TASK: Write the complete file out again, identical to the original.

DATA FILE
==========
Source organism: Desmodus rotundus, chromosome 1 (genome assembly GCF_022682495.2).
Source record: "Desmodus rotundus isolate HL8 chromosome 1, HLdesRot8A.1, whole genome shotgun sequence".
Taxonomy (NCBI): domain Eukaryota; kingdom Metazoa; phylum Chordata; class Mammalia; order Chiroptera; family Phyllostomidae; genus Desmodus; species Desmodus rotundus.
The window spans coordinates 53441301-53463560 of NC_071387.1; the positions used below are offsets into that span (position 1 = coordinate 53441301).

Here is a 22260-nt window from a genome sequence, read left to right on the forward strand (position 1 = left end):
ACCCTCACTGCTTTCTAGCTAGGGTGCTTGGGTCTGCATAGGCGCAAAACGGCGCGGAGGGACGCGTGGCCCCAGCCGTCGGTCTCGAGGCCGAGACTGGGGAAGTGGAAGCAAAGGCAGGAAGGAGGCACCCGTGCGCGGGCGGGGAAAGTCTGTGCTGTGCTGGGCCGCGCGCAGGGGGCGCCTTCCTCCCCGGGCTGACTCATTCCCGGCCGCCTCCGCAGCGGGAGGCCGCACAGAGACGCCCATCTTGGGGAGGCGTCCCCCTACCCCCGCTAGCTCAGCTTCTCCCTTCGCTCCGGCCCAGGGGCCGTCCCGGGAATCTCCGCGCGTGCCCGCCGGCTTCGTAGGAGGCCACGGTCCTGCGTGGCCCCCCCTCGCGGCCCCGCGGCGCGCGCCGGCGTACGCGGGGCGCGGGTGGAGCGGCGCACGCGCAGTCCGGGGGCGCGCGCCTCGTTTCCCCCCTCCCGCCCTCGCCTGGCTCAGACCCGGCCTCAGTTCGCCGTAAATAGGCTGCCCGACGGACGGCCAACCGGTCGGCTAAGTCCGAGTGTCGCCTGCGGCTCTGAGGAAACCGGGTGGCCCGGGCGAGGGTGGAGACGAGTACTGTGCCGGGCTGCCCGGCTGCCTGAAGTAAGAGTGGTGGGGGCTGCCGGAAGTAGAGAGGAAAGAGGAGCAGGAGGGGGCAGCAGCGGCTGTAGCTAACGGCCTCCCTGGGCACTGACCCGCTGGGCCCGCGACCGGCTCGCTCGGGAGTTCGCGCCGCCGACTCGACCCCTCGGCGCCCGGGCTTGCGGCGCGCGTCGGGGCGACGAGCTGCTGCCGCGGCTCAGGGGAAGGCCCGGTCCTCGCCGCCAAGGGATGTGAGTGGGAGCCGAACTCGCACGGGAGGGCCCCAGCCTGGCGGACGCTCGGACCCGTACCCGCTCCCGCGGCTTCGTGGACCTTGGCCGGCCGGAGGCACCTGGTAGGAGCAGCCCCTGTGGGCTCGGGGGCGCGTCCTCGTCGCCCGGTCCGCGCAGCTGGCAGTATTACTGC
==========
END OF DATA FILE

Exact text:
Source organism: Desmodus rotundus, chromosome 1 (genome assembly GCF_022682495.2).
Source record: "Desmodus rotundus isolate HL8 chromosome 1, HLdesRot8A.1, whole genome shotgun sequence".
Taxonomy (NCBI): domain Eukaryota; kingdom Metazoa; phylum Chordata; class Mammalia; order Chiroptera; family Phyllostomidae; genus Desmodus; species Desmodus rotundus.
The window spans coordinates 53441301-53463560 of NC_071387.1; the positions used below are offsets into that span (position 1 = coordinate 53441301).

Here is a 22260-nt window from a genome sequence, read left to right on the forward strand (position 1 = left end):
ACCCTCACTGCTTTCTAGCTAGGGTGCTTGGGTCTGCATAGGCGCAAAACGGCGCGGAGGGACGCGTGGCCCCAGCCGTCGGTCTCGAGGCCGAGACTGGGGAAGTGGAAGCAAAGGCAGGAAGGAGGCACCCGTGCGCGGGCGGGGAAAGTCTGTGCTGTGCTGGGCCGCGCGCAGGGGGCGCCTTCCTCCCCGGGCTGACTCATTCCCGGCCGCCTCCGCAGCGGGAGGCCGCACAGAGACGCCCATCTTGGGGAGGCGTCCCCCTACCCCCGCTAGCTCAGCTTCTCCCTTCGCTCCGGCCCAGGGGCCGTCCCGGGAATCTCCGCGCGTGCCCGCCGGCTTCGTAGGAGGCCACGGTCCTGCGTGGCCCCCCCTCGCGGCCCCGCGGCGCGCGCCGGCGTACGCGGGGCGCGGGTGGAGCGGCGCACGCGCAGTCCGGGGGCGCGCGCCTCGTTTCCCCCCTCCCGCCCTCGCCTGGCTCAGACCCGGCCTCAGTTCGCCGTAAATAGGCTGCCCGACGGACGGCCAACCGGTCGGCTAAGTCCGAGTGTCGCCTGCGGCTCTGAGGAAACCGGGTGGCCCGGGCGAGGGTGGAGACGAGTACTGTGCCGGGCTGCCCGGCTGCCTGAAGTAAGAGTGGTGGGGGCTGCCGGAAGTAGAGAGGAAAGAGGAGCAGGAGGGGGCAGCAGCGGCTGTAGCTAACGGCCTCCCTGGGCACTGACCCGCTGGGCCCGCGACCGGCTCGCTCGGGAGTTCGCGCCGCCGACTCGACCCCTCGGCGCCCGGGCTTGCGGCGCGCGTCGGGGCGACGAGCTGCTGCCGCGGCTCAGGGGAAGGCCCGGTCCTCGCCGCCAAGGGATGTGAGTGGGAGCCGAACTCGCACGGGAGGGCCCCAGCCTGGCGGACGCTCGGACCCGTACCCGCTCCCGCGGCTTCGTGGACCTTGGCCGGCCGGAGGCACCTGGTAGGAGCAGCCCCTGTGGGCTCGGGGGCGCGTCCTCGTCGCCCGGTCCGCGCAGCTGGCAGTATTACTGC